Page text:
If you are ShellShock-ed now, prepare for worse...

If you were still convinced of this illusion of the Internet as a peaceful place, then the recent  large scale, 'hair on fire' vulnerability, ShellShock (and HeartBleed) and the events that followed it, can leave you, well, a bit shell-shocked.
I do not want to go into the technical details of the ShellShock vulnerability. If you want to learn more, Google is you friend. For this article it is sufficient to understand that the vulnerability has been present in the code of Bash for over 20 years. It is the result of functionality that was put into Bash at a time when most systems were not yet connected to the Internet and the Internet itself was  still considered a friendly place to live.
It is safe to assume that Bash is not the program to suffer from this. There are a lot more parts of the GNU toolset, but also of commercial closed source systems that have a very long history and are currently no longer well understood. In fact this is such a well-known phenomenon in IT that it has found its way into Terry Pratchett's fantasy novels. In one novel Pratchett's describes Hex, the computer in the high energy magic building of the Unseen University. Among other unconventional things, ants run through Hex'es tubes and it contains a nest of mice. While the nest is clearly not a part of the computer design, Hex stopped functioning when the nest was removed and thus, the nest became an integral part of Hex.
Like the nest of mice, the ability to export functions to a child process is, by today's standards not a good idea, or something that that you would want to support. However removing or disabling such functionality might brake something and thus remains part of the system. In fact the unpatched version of Bash still offers the possibility a funtion to import backwards compatibility with a very old version of Bash. A very old version of Bash which by all means should not be present on any system anymore.
Obviously, by now you have or should have patched all systems under you control, but what about the systems not under our control? The examples are plentiful: there are still scores of PCs running, mostly pirated, copies of Windows XP and even 98 and 95 out there. Simply because people cannot afford an upgrade or are not willing to upgrade. There are tons of forgotten or ill taken care of servers running outdated operating systems that still have those vulnerabilities. Embedded devices are specifically a problem. Often these devices have been put together on a tight budget without an efficient means to update them on the scale now required. Or with a means to update, but without a manufacturer willing, able or alive to provide a patch, a problem which will only grow as the Internet of things becomes a reality.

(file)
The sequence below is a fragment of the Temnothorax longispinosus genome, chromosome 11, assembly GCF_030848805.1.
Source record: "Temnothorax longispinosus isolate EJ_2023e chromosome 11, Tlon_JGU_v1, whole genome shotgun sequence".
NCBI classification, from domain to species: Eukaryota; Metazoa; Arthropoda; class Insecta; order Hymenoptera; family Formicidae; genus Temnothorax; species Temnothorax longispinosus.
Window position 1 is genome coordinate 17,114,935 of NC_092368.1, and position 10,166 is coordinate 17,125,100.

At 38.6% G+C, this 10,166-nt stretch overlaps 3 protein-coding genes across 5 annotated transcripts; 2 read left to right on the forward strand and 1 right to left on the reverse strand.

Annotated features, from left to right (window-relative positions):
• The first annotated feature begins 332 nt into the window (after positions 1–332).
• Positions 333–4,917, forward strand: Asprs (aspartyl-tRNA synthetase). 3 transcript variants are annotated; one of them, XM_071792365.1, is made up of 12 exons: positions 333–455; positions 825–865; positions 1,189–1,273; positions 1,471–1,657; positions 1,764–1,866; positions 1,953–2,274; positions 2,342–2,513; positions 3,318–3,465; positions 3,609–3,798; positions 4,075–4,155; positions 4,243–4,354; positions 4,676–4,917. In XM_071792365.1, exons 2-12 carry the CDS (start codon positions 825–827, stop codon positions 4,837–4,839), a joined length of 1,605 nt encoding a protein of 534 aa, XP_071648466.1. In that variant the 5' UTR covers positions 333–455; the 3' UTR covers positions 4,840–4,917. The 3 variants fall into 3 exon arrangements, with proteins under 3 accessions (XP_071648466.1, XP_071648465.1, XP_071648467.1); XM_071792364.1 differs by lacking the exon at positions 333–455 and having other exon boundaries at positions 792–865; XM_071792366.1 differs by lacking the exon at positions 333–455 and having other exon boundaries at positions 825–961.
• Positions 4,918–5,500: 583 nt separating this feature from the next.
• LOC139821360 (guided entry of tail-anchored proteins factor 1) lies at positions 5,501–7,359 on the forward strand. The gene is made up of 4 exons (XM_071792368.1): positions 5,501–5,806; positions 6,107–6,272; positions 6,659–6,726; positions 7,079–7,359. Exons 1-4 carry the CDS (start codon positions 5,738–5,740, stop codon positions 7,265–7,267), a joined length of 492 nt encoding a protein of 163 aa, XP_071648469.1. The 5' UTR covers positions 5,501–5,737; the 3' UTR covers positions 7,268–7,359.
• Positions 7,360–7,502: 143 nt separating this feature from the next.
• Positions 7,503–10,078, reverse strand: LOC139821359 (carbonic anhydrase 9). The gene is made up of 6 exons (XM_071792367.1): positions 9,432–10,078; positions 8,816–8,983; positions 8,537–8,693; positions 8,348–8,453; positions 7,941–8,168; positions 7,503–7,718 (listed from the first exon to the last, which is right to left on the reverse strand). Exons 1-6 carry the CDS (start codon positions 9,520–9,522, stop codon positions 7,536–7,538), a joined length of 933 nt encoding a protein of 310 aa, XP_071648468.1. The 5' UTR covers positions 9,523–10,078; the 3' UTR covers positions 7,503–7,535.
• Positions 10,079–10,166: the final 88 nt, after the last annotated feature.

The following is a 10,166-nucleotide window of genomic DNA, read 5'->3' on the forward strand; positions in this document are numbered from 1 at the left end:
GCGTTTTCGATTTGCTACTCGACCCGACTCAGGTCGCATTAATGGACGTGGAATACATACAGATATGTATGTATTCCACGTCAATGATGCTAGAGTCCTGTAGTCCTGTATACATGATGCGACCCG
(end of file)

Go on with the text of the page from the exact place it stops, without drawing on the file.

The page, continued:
Modern survival on the Internet is like surviving a zombie apocalypse. If you set foot outside of a safe defensible place you will be attacked. Not by the undead who want your brains, but by massive botnets who are after your resources to aid in spamming campaigns, DDoS attacks or to mine bitcoins. If you have a connection to the Internet you may also be attacked by more clever adversaries like cyber criminals, (corporate or nation state) spies or intelligence agencies depending on what may be gained by attacking you.
Survival in an environment like this asks for investments in all four layers of the Security Survival Pyramid.
Defensible Infrastructure. Investment in this layer leads to the biggest security gains. We need to invest to make sure we have an infrastructure that can be defended. Such an infrastructure has as little exposure as possible to the enemy. Systems that are not connected are harder to attack then highly connected systems. Defensible systems are built with failure and remediation in mind, e.g. because they can be patched on the fly.
Craftsmanship deals with the skillful abilities of the defenders. If it is easy to patch a system, it will be patched sooner and more often. A good system administrator is often a great line of defense. But it is also the skillful ability of the team to apply defensive measures, such as egress filtering on all firewalls and consistently updating all relevant defences, like IPS and AV.
Situational Awareness remains important. It means that you can do a quick assessment to determine which part of your estate is well defended and which parts need attention or may need to be turned off altogether. The sooner you are aware of a problem, the sooner it can be addressed. The better you can observe the evolution of the attacks, the better you know how quick to hurry.
Mitigating Controls. Often defensible infrastructure, craftsmanship and operational intelligence safe your hide, but external factors like a previous unknown vulnerability or new attack cause the defense to fail. For instance, the invention of the crossbow signified the end of chainmail armor. In these cases mitigating controls like shields or a harness are needed even if they are expensive or heavy and restrict freedom of motion.
In short, we need to realize that we are living in a fragile and hostile environment and start building our systems accordingly. We need to expect these systems to fail, especially if these systems are built with fragility and hostility in mind. in the meantime we have to invest in the skillful abilities of our system administrators and engineers.
Let's be careful out there.


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